Fall 2014 - Issue 2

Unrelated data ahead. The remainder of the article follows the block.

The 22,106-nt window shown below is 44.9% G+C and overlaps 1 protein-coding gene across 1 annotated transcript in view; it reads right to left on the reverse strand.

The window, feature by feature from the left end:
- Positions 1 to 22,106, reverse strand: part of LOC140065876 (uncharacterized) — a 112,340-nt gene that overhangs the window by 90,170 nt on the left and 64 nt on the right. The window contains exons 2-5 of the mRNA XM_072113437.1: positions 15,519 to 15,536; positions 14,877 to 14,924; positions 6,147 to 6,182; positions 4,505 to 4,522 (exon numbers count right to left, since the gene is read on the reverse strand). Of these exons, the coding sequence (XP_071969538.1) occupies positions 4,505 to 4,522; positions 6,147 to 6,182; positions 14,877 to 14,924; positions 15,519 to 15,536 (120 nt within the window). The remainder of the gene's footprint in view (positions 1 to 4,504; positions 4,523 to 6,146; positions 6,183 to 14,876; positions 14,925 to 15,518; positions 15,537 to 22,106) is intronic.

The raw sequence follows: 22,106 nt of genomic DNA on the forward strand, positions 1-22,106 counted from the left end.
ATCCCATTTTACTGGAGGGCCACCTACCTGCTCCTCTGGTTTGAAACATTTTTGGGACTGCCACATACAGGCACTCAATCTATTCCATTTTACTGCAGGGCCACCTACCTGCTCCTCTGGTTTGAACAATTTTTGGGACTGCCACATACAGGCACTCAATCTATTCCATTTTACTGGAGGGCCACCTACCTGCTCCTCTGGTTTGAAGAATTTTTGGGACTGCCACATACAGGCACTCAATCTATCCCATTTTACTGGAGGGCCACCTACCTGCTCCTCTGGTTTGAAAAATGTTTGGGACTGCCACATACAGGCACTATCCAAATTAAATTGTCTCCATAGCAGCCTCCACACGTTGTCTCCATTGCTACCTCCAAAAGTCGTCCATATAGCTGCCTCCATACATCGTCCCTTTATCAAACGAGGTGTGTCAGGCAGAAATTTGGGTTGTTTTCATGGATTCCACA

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<ul><li><p>The University imple-mented a new tradition on Sept. 6: the Fraternity and Soror-ity Welcome Dinner. The event was held in Sojka Pavilion, and attendees enjoyed dinner while listening to multiple key speak-ers.</p><p>A new Fraternity and So-rority Community Promise and Bucknell Greek icon were also introduced. The IFC Executive Boards constructed the Promise and the Icon in accordance with the University Greek systems core values. Please visit www.bucknellian.net to view the new emblem and Fraternity and So-rority Community Promise. </p><p>No official initiation oc-</p><p>curred before this year. We wanted something more formal which would help harness the Greek community on campus, Panhellenic Council Senior Representative Jasmine King said.</p><p>Dinner speakers includ-ed University President John Bravman, Panhellenic Presi-dent Erica Shartle 15, IFC President JT Engles 15, and Associate Dean of Students Amy Badal. According to the IFC Council, over 800 people attended the event.</p><p>The idea for the Fraternity and Sorority Welcome Dinner stemmed from several commit-tee meetings, which included fraternity and and sorority presidents, Panhellenic Coun-cil, and IFC Council members. </p><p>Planning for the event started last semester. All event details were validated hours before the event, according to Shartle and Engles.</p><p>The dinner commenced with a meet-and-greet at 6 p.m. at Sojka Pavilion. Hors doeuvres and beverages were served. After members were seated, Badal gave a welcome speech.</p><p>After dinner, Bravman highlighted Greek lifes poten-tial impact on each University student and the community as a whole.</p><p>There are values and so-cial norms that endure. But there are also ones that need to be changed over time. Only you can make the decision about </p><p>SEPTEMBER 12, 2014 VOL. 154, ISSUE 2THE WEEKLY STUDENT NEWSPAPER OF BUCKNELL UNIVERSITYThe Bucknellian</p><p> F</p><p>INSIDE THIS ISSUE</p><p>5 THINGS YOULL LEARN FROM THIS ISSUE</p><p>What it truly means to be a </p><p>#botanist A31</p><p>How the mens tennis team </p><p>took the court by storm B1 </p><p>2</p><p>The thriving arts scene on </p><p>campus A6 3</p><p>A humorous take on first-</p><p>year hallmates B5 4</p><p>Whos new to the Universitys </p><p>faculty and staff A2 5</p><p>NEWSPUBLIC SAFETY LOG A2MASTHEAD A2BREAKING THE BUBBLE A2</p><p>OPINIONSEDITORIAL A5</p><p>SPECIAL FEATURE A6</p><p>SPORTSSCORES AT A GLANCE B1UPCOMING EVENTS B1THIS WEEK IN</p><p>SPORTS HISTORY B2BISON ATHLETE OF </p><p>THE WEEK B3PATRIOT LEAGUE WEEKLY </p><p>AWARD WINNERS B3FANTASY CORNER B3BEYOND THE BISON B4</p><p>CAMPUS LIFEPEOPLE YOU MAY KNOW B5COMEDY COLUMN B5</p><p>SPECIAL FEATURE B6</p><p>www.bucknellian.netThe Bucknellian@thebucknellian</p><p>University begins new Greek tradition</p><p>The University will be-gin an Early Signaling pilot program this fall, which will require professors to evalu-ate student behavior dur-ing the first four weeks of classes.</p><p>Vice President for En-rollment Management Bill Conley, the associate deans of the College of Arts and Sciences and of the College of Engineering, and a group of other administrators and faculty have created a de-gree completion working group to address the task of increasing student retention rates.</p><p>The degree completion working group released a report in 2013 stating two specific goals. The first goal is to increase first-year to sophomore retention rate from 94 percent to 98 per-cent, and the second is to in-crease the six-year retention and graduation rate from 90 percent to 95 percent.</p><p>The Early Signaling program is an initiative cre-ated by this group, as a way </p><p>to positively influence these rates.</p><p>The program has instituted a red, yel-low, and g r e e n light sys-tem, based on a stu-dents behavior as opposed to their grades. Since midterm grades--which are op-tional and only used by 20 percent of Univer-sity profes-sors--are re-leased after six weeks, the program will ask instructors to evaluate students after four weeks of class in order to allow im-provement before the marking period.</p><p>What were looking at is student behavior versus stu-dent performance, Conley said.</p><p>A group of faculty is currently creating a ru-bric for the signaling sys-</p><p>tem, including the factors of absenteeism, tardiness, </p><p>engagement, and participa-tion.</p><p>The associate deans of each college will receive an output of the evaluations of each student and will be </p><p>responsible for reach-ing out to students with yellow and red </p><p>light assessments. In-structors are not required </p><p>to take action with students based on their signals, and at this point in the program, academic advisers will not be notified of a students </p><p>evaluation.[The associ-</p><p>ate deans] have the re-sponsibility to intervene </p><p>with students that are strug-gling and notifying them as such, Conley said.</p><p>The exact criteria of what constitutes student </p><p>notification will be handled on a case-by-</p><p>case basis at this time.Karen Marosi, as-</p><p>sociate dean of Engineer-ing, already connects with students as part of her du-ties, and the Early Signaling program will continue to foster a connection between administrators, faculty, and students.</p><p>The Early Signaling </p><p>pilot program will help us gather a more uniform snap-shot on everybody, Marosi said.</p><p>[The goal] is to get students the services they need as soon as possible, said Rich Robbins, associ-ate dean of the College of Arts and Sciences.</p><p>Conley pointed out how the program, while targeted at all students, can specifi-cally help first-year stu-dents in their adjustment to college as well as seniors who are struggling to fulfill all graduation requirements. He also noted how one of the main goals of the pro-gram is to help students be-come aware of the connec-tion between behavior and academic performance.</p><p>In the future, the pro-gram might also include stu-dent self-signaling in addi-tion to instructor evaluation. This semester, students will have access to the signaling rubric once it is finalized by the faculty group.</p><p>[The program] is a great partnership between students and instructors, Conley said.</p><p>Madeline DiamondNews Editor</p><p>University approves pilot program</p><p>Cooper JosephsAssistant News Editor</p><p>STORY CONTINUES ON A4</p><p>Multicultural Student Ser-vices (MSS) hosted the Fer-guson and Beyond: Our Lives Matter event for an open dis-cussion. Fifteen posters were hung about the room, each including a picture of an Afri-can American with the story of their shooting below. Approxi-mately 40 University mem-bers met to discuss their per-sonal reactions to these events and their ideas for change in the future.</p><p>Janice Butler, director of the Office of Civic Engage-ment and Service Learn-ing, kicked off the dis-cussion with a message to encourage change.</p><p>Each time one of these tragedies happens, there are innumerable ripple effects. For so many, things will not be the same. Ferguson will never be the same, and we can only hope that is a good thing, Butler said. The small Missouri community should be transformed by these inci-dents. We, too, should not re-main the same. We should be stirred to movement, stirred to change the injustices in our system, the race and class op-pression that contributes to these tragedies.</p><p>The discussion began by addressing what happened in Ferguson, Mo. On Aug. 9, 18-year-old Michael Brown, an African American, was shot six times-- four times in the right arm and twice in the head. He was unarmed.</p><p>As the discussion con-tinued, people shared their thoughts, concerns and even personal experiences with ra-</p><p>cial oppression. David Rag-land, visiting assistant profes-sor of Education, shared that he has been profiled, stopped, and questioned at least 25 times in his life because he fit a specific description. He feels humiliation and anger that people of color do not receive the same respect and are de-nied human dignity.</p><p>It is estimated that in the United States, a black man is killed every 28 hours.</p><p>Brown is only one of the many victims of racial oppres-sion at the hands of the police. Jonathan Ferrell was unarmed and shot 10 times by a police </p><p>officer in Charlotte, N.C. l a s t year. In 2006, Sean Bell was shot right before his wed-ding while in his car with two friends. Trayvon Martin was shot by a mixed race Hispanic and white police officer when he was unarmed in 2012. John Crawford was shot down in an Ohio Walmart while holding a pellet gun just days before the Brown shooting.</p><p>Students at the meeting shared their personal experi-ences, which included be-ing chased down and pushed onto a car, being pulled over </p><p>Megan GanningContributing Writer</p><p>STORY CONTINUES ON A2</p><p>Community discusses Ferguson</p><p>PILOT PROGRAM</p><p>GREENLIGHT</p><p>EARLY SIGNALING</p><p>GETS</p><p>Graphic by Kelsey ODonnellGraphics editor</p><p>Students to be evaluated on academic performance through Early Signaling program</p><p>TAKE A LOOK AT THE 20S SOMETHING ART </p><p>EXHIBIT ON PAGE B5! If you are not a person of color and you need some-thing to think about, or relate to, imagine leaving your house or your dorm room every day [fear-ing] the way people feel about you will turn into action and that its quite possible that no one will </p><p>do anything about it.Zoe Russell</p><p>2017</p></li><li><p>C-3952 Bucknell UniversityLewisburg, Pa. 17837</p><p>bucknellian@bucknell.edu</p><p>Editor-in-ChiefLauren Boone 15</p><p>Managing Editor, PrintEmily Evancho 16</p><p>Managing Editor, WebAvid Khorramian 17</p><p>Presentation Director, PrintMaddie Bertschmann 16</p><p>Presentation Director, WebAlex Greene 17</p><p>News EditorMadeline Diamond 17</p><p>Assistant News EditorCooper Josephs 17</p><p>News Layout EditorMorgan Gisholt Minard 17</p><p>Opinions EditorTom Bonan 17</p><p>Opinions Layout EditorOlivia Kalb 18</p><p>Sports EditorDoug Hendry 17</p><p>Assistant Sports EditorJen Lee 16</p><p>Sports Layout EditorsAmanda Battle 18Barbara Bell 18</p><p>Campus Life EditorGillian Feehan 15</p><p>Assistant Campus Life EditorRachel Chou 16</p><p>Campus Life Layout EditorCourtney Wren 17</p><p>Special Features Layout EditorLeslie Markevitch 18</p><p>Graphics EditorKelsey ODonnell 17</p><p>Subscriptions ManagerAlex Dorado 15</p><p>Photography EditorEstie Pyper 16</p><p>Assistant Photography EditorMaddy Zachara 16</p><p>Chief Copy EditorTerra Fasold 15</p><p>Copy EditorsAndrew Arnao 14Yvonne Jeng 16</p><p>Meghan Carroll 16</p><p>Senior EditorJen Lassen 15</p><p>Business ManagerSamantha Adelman 15</p><p>Advertising ManagersSydney Battista 15Kelsey Pilchman 16</p><p>Circulation ManagersSam Cowans 15Brian Case 15</p><p>AdvisersGretchen Heuges</p><p>A2 | SEPTEMBER 12, 2014 THE BUCKNELLIANNEWS</p><p>Op-Ed pOlicyThe editorials of The Bucknellian reflect the con-</p><p>sensus of the Editorial Board as to the topics and gen-eral position. If a consensus could not be reached, the opinions expressed are those of the Editor-in-Chief. All other opinion material represents the views of the author and not necessarily those of The Bucknellian.</p><p>Letters to the editor must be received by noon on the Tuesday before publication. Letters may not be longer than 600 words and the Editorial Board of The Buck-nellian reserves the right to deny or edit any letter to the editor. Letters must contain the writers name and phone number (used for verification purposes and not to be printed). Mail letters to The Bucknellian Sub-scriptions, Bucknell University, Box C-3952, Lew-isburg, Pa. 17837 or e-mail letters to Bucknellian@bucknell.edu.publishing infOrmatiOn</p><p>The Bucknellian is written, edited and published on 12 Fridays during each academic semester entirely by Bucknell students. All published material is chosen by the papers Editorial Board without prior review by the Advisory Board, its advisers, the University or Buck-nell Student Government.</p><p>subscriptiOn infOrmatiOnSubscriptions are available for $70 per year or $45 </p><p>per semester. To subscribe, send payment and address information to: The Bucknellian Subscriptions, Buck-nell University, Box C-3952, Lewisburg, Pa. 17837 or log onto our website to pay by credit card. Subscrip-tions are mailed first-class on the Monday of publica-tion. Please send change-of-address information to the above location as well.</p><p>Members of the local community may pick up a complimentary issue each week, with the understand-ing of one free issue per person. If you would like more for a nominal fee, contact the print office.</p><p>advErtising pOlicyThe Editorial Board of The Bucknellian reserves </p><p>the right to deny any advertisements if deemed of-fensive, illegal or in bad taste. Advertisements reflect the opinion of the advertiser and not necessarily that of The Bucknellian. For advertising rates and infor-mation, please contact the advertising department at BucknellianAds@bucknell.edu.</p><p>Copyright 2014 The Bucknellian</p><p>Wednesday, Sept. 3</p><p>No incidents reported.</p><p>Thursday, Sept. 4</p><p>DRUG LAW VIOLATIONSmith Hall: Report filed.</p><p>Friday, Sept. 5</p><p>THEFTTrax Hall: Under investiga-tion.</p><p>LIQUOR LAW VIOLATIONSwartz Hall: Judicial referral.</p><p>LIQUOR LAW VIOLATION400 St. George Street: Judi-cial referral.</p><p>Saturday, Sept. 6</p><p>LIQUOR LAW VIOLATION/ DISORDERLY CONDUCTSwartz Hall: Judicial refer-ral.</p><p>THEFTDana Engineering: Report filed.</p><p>LIQUOR LAW VIOLATIONSwartz Hall: Judicial referral.</p><p>LIQUOR LAW VIOLATIONHunt Hall: Judicial referral.</p><p>LIQUOR LAW VIOLATION/ PUBLIC DRUNKENNESSElaine Langone Center: Judi-cial referral.</p><p>LIQUOR LAW VIOLATIONChi Phi Fraternity: Judicial referral.</p><p>Sunday, Sept. 7</p><p>No incidents reported.</p><p>Monday, Sept. 8</p><p>THEFTRoberts Hall: Report filed.</p><p>THEFTDana Engineering: Report filed.</p><p>SEXUAL ASSAULTPublic Safety: Report filed.</p><p>SEXUAL ASSAULTSmith Hall: Report filed.</p><p>THEFTAcademic West: Report filed.</p><p>THEFT21 South Sixth Street: Under investigation.</p><p>HARASSMENT BY COMMUNI-CATIONSREC Center: Under investigation.</p><p>FRAUDCampus: Under investiga-tion.</p><p>Tuesday, Sept. 9</p><p>HARASSMENT BY COMMUNI-CATIONSOlin Science Building: Under investigation.</p><p>PUBLIC SAFETY LOG</p><p>The Bucknellian</p><p>BREAKING THE BUBBLEIn case you didnt know... theres a world outside of Bucknell. Catch up on what you may have missed!</p><p>Briefs by Madeline Diamond, News Editor</p><p>INTERNATIONAL</p><p>DOMESTIC</p><p>In a speech on Sept. 3, President Barack Obama confirmed the United Statess stance on ISIS, stating that the United States will lead broad coalition to defeat ISIS. Obama has also attributed $25 million for military aid to Iraqi forces in order to com-bat ISIS. (CNN)</p><p>The Chilean government is investigating an explosion at a subway station in Santiago on Sept. 8, after signs of terrorism became apparent. Fourteen people were injured in the initial subway station attack. The gov-ernment is currently exploring the possibili-ty of an anarchist group attack. (Associated Press)</p><p>After a video surfaced of NFL running back Ray Rice assaulting his then-fiance Janay Palmer, the NFL is investigating reports that a league executive had knowledge of Rices domestic violence since April 2014. The sur-veillance video shows an incident from Feb. 15 in which Rice assaulted Palmer in a ca-sino elevator in Atlantic City. (CNN)</p><p>Apple revealed its iPhone 6 and Apple Watch on Sept. 9 at a press event. Apple will release both the iPhone 6 and iPhone 6 Plus, which will be available for pre-order to-day and released for sale on Sept. 19. Both versions of the phone will feature a bigger screen and slimmer design. (Yahoo Tech)</p><p>The Department of Phys-ics and Astronomy unveiled a new building this semester, housing a new collection of telescop...</p></li></ul>